LINGUIST List 8.706

Mon May 12 1997

Qs: Lx atlas, 'As if', Particle movement

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  1. Earl M. Herrick, Lx Atlas of Mexico
  2. Sugayama Kensei, Q: 'As if/though ...'
  3. StThGries, Particle Movement

Message 1: Lx Atlas of Mexico

Date: Mon, 05 May 1997 20:45:26 -0500
From: Earl M. Herrick <>
Subject: Lx Atlas of Mexico

Query-Atlas Linguistico de Mexico.

Does anyone know whether the Atlas Linguistico de Mexico has finally
been published? If it has, can somebody send me the info that my
campus library will need for ordering it: the author(s) listed for it,
its exact name, its publisher, its price, its ISBN, etc.

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Message 2: Q: 'As if/though ...'

Date: 8 May 1997 09:15:35 +0900
From: Sugayama Kensei <>
Subject: Q: 'As if/though ...'

Dear Colleagues,

If anyone knows any reference on a possible (semantic/syntactic)
difference between 'as if...' and 'as though...' constructions,
instantiated by the examples below, in English, I would be most
grateful if you colud let me know.

 (1) Tony writes as {if/though} he {were/was/is} left-handed.
 (2) She looked as {if/though} she {were/was} ill.

Kensei Sugayama
Dept of English
Kobe City Univ. of Foreign Studies
Department of Linguistics
University of Manchester
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Message 3: Particle Movement

Date: Thu, 8 May 1997 12:34:25 -0400 (EDT)
From: StThGries <>
Subject: Particle Movement

Dear Linguist Listers,
I am a student of linguistics at the university of Hamburg, Germany
and I shall soon start to write my M.A. thesis on the phenomenon
commonly referred to as 'particle movement' as exemplified in (1) and

(1) a. John brought the book back.
 b. John brought back the book.
(2) a. John picked him up.
 b. *John picked up him.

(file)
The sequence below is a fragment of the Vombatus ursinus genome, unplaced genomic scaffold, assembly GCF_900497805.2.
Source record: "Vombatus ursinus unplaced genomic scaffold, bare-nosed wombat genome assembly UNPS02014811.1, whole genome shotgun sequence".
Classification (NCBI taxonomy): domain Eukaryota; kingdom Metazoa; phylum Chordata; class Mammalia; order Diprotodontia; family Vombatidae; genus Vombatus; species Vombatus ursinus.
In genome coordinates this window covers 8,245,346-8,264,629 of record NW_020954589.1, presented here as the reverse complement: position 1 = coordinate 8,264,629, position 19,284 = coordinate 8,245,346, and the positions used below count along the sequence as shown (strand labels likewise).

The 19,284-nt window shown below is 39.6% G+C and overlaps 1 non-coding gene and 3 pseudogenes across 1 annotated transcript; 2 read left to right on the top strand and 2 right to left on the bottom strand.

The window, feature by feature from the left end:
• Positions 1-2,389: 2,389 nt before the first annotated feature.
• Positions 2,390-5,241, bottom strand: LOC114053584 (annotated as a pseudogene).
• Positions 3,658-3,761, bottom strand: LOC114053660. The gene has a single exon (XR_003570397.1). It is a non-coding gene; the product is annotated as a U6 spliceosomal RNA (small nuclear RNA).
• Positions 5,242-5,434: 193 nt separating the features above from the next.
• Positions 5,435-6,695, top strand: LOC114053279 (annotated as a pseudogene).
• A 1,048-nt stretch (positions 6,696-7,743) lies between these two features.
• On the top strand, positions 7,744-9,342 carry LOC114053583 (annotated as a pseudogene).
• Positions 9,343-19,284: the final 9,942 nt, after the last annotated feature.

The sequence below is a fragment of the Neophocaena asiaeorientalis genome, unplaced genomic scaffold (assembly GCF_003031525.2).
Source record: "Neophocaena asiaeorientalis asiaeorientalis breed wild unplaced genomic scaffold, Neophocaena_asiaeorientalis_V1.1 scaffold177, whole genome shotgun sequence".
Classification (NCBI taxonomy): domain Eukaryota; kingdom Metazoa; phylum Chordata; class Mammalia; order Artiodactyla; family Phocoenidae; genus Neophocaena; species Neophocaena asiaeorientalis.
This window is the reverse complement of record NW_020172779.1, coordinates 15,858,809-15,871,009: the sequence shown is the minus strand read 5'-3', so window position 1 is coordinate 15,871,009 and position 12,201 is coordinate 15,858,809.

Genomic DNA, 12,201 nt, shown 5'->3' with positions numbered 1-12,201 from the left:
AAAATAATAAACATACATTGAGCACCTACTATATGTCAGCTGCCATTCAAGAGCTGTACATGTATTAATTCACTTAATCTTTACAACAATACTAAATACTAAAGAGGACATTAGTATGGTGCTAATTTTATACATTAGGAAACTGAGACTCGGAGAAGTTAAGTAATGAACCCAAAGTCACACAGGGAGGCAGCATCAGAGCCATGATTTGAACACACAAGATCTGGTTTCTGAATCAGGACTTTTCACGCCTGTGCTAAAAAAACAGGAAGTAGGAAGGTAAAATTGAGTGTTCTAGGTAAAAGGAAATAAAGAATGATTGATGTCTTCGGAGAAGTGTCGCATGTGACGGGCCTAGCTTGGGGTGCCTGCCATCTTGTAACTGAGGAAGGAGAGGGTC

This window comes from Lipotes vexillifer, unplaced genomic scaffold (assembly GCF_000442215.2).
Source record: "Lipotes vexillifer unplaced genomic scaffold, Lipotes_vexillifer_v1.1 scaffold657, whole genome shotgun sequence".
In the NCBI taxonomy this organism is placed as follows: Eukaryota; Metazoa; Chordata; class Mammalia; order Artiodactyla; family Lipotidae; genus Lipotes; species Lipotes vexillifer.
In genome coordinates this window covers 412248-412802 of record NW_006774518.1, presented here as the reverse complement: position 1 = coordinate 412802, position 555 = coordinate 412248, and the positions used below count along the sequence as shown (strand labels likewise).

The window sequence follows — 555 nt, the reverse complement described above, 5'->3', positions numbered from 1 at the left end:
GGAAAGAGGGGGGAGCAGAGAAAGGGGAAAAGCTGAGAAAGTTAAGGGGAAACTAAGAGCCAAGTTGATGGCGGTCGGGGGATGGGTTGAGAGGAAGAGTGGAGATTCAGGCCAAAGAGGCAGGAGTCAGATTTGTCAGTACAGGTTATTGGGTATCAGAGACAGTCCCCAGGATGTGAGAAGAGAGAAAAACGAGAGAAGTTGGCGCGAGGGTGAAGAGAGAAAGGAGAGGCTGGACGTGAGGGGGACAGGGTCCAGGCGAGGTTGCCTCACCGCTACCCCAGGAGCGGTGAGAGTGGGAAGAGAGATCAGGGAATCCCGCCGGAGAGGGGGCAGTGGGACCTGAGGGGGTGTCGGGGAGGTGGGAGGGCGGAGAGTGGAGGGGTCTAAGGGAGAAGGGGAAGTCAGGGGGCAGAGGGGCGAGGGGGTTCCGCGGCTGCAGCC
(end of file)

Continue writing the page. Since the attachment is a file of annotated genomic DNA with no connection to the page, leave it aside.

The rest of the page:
(2b) is starred unless 'him' is contrastively stressed
The objective of my own research is to formulate an explanation in
cognitive and functional terms for the position of the particle,
i.e. to find out under what conditions the particle is positioned (to
avoid the theory-laden concept 'moved') on which side of the direct
object or, to put it more precisely, how the nature of the direct
object contributes to the choice of the position of the particle.

In the course of looking for the relevant literature so far (I have
been searching our libraries, the LinguistList archives, and the MLA
archives since 1963) I have come across many references, among them
the works or papers of Bolinger (1971), Charlton, (1990), Chen (1987),
Cumming (1982), Fraser (1965, 1966, 1976), den Dikken (1995), Lindner
(1981), to name but a few.
Unfortunately for me, many of the references I have found concentrate
mostly or solely on the problem of distinguishing verb-particle
constructions from other constructions such as verb-adverb
constructions or verb-preposition constructions rather than on the
investigation of the factors contributing to the position of the
particle. I, on the contrary, would like to find some more works on
the latter subject, so I would be very glad if some of you had some
ideas on references which I might not have found up to now and mailed
them to me directly to "". I will then post a summary
of the responses.

Thank you very much in advance,
Stefan Th. Gries
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